Author: Paolo Bacigalupi
Publication Date: 5/1/12
Publisher: Little, Brown Books for Young Readers
Blurb: In a dark future America where violence, terror, and grief touch everyone, young refugees Mahlia and Mouse have managed to leave behind the war-torn lands of the Drowned Cities by escaping into the jungle outskirts. But when they discover a wounded half-man--a bioengineered war beast named Tool--who is being hunted by a vengeful band of soldiers, their fragile existence quickly collapses. One is taken prisoner by merciless soldier boys, and the other is faced with an impossible decision: Risk everything to save a friend, or flee to a place where freedom might finally be possible.
This thrilling companion to Paolo Bacigalupi's highly acclaimed Ship Breaker is a haunting and powerful story of loyalty, survival, and heart-pounding adventure.
The Drowned Cities is a completely different story from Ship Breaker. Paolo's intent for Ship Breaker was to write a boy book, with action, adventure and explosions, and with a little bit of a moral lesson about bravery and loyalty. But I doubt The Drowned Cities was written with the same agenda in mind. Or if it was, the final novel far exceeded its original intent. The Drowned Cities is a heavy, brutal, unequivocally message-driven story that no one will dismiss as a simple entertainment.
This is a story of war. The kind of war that is playing out in many parts of our world right now. The setting of The Drowned Cities is futuristic/dystopian (slightly post-apocalyptic?) - natural resources are scarce, global warming has caused a climate change and extensive flooding of many parts of the planet, US is torn by civil war the reasons for which no one can any longer remember, China is a mega power that attempts to act as a peacekeeper, there are genetically augmented "people" who do rich men's bidding in all spheres of life from war combat to sexual services (this later "sphere" is not actually written into this YA novel, but a part of the larger The Windup Girl universe). But there is nothing in this fictional world that, on a human level, is not already happening in reality. And what is happening is that people are murdering each other for no good reason, children are being recruited to advance various war lords' convoluted political and financial agendas, livelihoods are being destroyed and citizens killed and exploited by the same soldiers who claim to protect and serve them.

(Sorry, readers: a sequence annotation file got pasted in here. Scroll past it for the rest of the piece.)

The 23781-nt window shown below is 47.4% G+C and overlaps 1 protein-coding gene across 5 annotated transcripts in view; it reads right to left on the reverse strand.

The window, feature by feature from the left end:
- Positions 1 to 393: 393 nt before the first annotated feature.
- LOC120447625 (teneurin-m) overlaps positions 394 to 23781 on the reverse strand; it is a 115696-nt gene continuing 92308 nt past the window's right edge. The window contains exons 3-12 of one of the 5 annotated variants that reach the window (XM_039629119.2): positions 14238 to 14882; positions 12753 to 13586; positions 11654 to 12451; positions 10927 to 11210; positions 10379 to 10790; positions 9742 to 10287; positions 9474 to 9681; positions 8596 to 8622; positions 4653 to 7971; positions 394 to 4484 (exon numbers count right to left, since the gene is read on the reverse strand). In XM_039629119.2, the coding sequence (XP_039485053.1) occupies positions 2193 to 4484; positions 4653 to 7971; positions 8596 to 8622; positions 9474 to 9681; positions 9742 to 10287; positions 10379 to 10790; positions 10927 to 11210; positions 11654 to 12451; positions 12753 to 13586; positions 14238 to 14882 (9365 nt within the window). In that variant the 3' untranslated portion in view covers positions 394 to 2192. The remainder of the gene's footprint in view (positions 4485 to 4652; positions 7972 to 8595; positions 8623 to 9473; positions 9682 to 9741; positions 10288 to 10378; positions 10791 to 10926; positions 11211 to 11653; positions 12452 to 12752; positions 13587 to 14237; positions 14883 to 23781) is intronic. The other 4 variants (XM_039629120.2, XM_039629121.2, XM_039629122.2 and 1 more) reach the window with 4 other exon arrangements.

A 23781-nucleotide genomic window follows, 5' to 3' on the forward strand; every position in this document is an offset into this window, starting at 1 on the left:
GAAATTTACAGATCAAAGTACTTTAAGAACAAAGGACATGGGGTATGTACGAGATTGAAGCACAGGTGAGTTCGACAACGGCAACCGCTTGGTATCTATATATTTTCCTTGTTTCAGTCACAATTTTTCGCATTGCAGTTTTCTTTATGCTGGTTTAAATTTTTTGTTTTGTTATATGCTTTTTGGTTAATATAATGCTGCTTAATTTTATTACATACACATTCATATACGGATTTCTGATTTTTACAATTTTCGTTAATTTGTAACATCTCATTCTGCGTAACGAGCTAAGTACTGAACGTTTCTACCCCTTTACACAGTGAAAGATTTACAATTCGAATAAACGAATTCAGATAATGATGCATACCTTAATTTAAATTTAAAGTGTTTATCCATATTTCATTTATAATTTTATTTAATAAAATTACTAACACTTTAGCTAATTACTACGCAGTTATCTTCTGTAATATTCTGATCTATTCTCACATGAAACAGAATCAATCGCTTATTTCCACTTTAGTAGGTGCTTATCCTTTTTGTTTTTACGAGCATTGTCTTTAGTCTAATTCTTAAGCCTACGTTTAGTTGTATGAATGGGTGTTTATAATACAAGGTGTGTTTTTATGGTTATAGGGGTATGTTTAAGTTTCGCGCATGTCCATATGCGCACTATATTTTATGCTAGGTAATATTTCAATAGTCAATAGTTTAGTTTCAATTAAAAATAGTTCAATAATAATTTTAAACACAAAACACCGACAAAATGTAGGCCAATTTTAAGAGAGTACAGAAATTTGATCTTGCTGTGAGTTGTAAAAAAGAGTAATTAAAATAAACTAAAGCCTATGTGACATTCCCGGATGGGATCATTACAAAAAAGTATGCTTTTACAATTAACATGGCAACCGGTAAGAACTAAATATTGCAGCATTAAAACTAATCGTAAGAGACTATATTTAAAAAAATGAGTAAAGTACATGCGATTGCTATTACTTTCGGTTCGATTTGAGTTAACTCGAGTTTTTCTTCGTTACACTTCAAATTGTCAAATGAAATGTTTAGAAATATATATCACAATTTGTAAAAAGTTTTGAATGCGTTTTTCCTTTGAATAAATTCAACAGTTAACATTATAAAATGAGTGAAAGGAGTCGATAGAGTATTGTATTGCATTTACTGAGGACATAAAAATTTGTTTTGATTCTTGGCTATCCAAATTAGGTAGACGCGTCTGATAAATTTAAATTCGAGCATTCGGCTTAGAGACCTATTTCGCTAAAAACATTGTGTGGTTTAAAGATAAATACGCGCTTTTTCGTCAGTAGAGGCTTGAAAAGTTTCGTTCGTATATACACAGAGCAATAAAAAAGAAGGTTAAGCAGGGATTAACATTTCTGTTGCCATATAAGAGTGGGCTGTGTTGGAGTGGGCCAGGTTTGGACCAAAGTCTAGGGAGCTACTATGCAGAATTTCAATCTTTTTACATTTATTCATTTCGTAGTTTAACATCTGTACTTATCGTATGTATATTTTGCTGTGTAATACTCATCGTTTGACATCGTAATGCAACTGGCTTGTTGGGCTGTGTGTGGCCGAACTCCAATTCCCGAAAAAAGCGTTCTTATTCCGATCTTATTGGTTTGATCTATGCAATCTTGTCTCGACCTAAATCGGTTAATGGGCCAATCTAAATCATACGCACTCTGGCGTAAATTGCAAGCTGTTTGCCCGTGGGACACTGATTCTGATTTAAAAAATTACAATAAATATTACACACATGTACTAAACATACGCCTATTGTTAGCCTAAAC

Reading The Drowned Cities was an immensely intense experience for me. Every time I put the book down and came back to it later, it only took me a few pages to put me again and again into a high level of anxiety and fear for its characters. Not many YA books can keep me in suspense these days, but The Drowned Cities did. With that said, I want to assure you, the book never becomes a tearjerker or tragedy porn or shocking for the shock's sake. It is an honest, real and raw portrayal of what happens every day in the countries we don't care and don't want to think about.
If Mockingjay or Chaos Walking Trilogy are your favorite reads, The Drowned Cities is your next natural reading choice.
And yet, somehow these dark, twisted, eerily prophetic tales make me feel lifted. Maybe it’s because, set against such bleak settings, the hope stands out even more acutely. In the very harsh world of The Drowned Cities, it stands out in moments of sacrifice and resistance: in all the moments when these characters fight to rise out of the grim world they were born into. It’s in the reckless bravery of one damaged child to save another. It’s in the momentary resistance of one hardened teenage soldier to years of violence and trauma. It’s in the deceptively foolish actions of a peaceful man. It’s the strength within one born and bred killer to choose another path. These moments are brief and often fruitless, but they're powerful within the scope of a single life.
But that’s not the entirety of it. It’s hard for me to articulate this properly, but there’s a certain much broader, more ambiguous hope that I think Paolo Bacigalupi paints so incredibly well. It’s a hope that stems from our complete and utter insignificance. We crawl around this Earth, warring with each other and consuming every resource, leaving waste and pollution behind. And yet, the Earth goes on. The Earth finds ways to thrive despite us, because of us. It adapts. Even as we are molding this world into an incompatible home for ourselves, we are remaking it for something, someone else. We are so arrogant; we feel so separate, but the truth is that we aren’t above nature. We are a part of it. We are a small piece of this powerful, wild system that can’t ever be controlled. Even when we try to control it, it slips right out of our hands. We are such a miniscule, temporary part of this Earth’s history. All we have is this one brief moment to live the best we can and to try our hardest not to be a part of the violence and destruction. And even if we fail, this world will go on without us, just as it has for millennia. For some reason, I find a lot of hope in that.
What do all of my ramblings about hope have to do with this book? Everything, says my addled brain. Or maybe nothing. Maybe you’ll have an entirely different feeling, but I can almost guarantee that you’ll feel something for this intense book and its characters. Just read it. If you don’t trust me (understandable – this review is completely unhelpful), scroll back up and let Tatiana’s much more lucid words convince you.
Perfect Musical Pairing
Nine Inch Nails - The Good Soldier
"I am trying to see
I am trying to believe
This is not where I should be
I am trying to believe
Blood hardens in the sand
Cold metal in my hand
Hope you understand the way that things are gonna be
There's nowhere left to hide, 'cause God is on our side
I keep telling myself."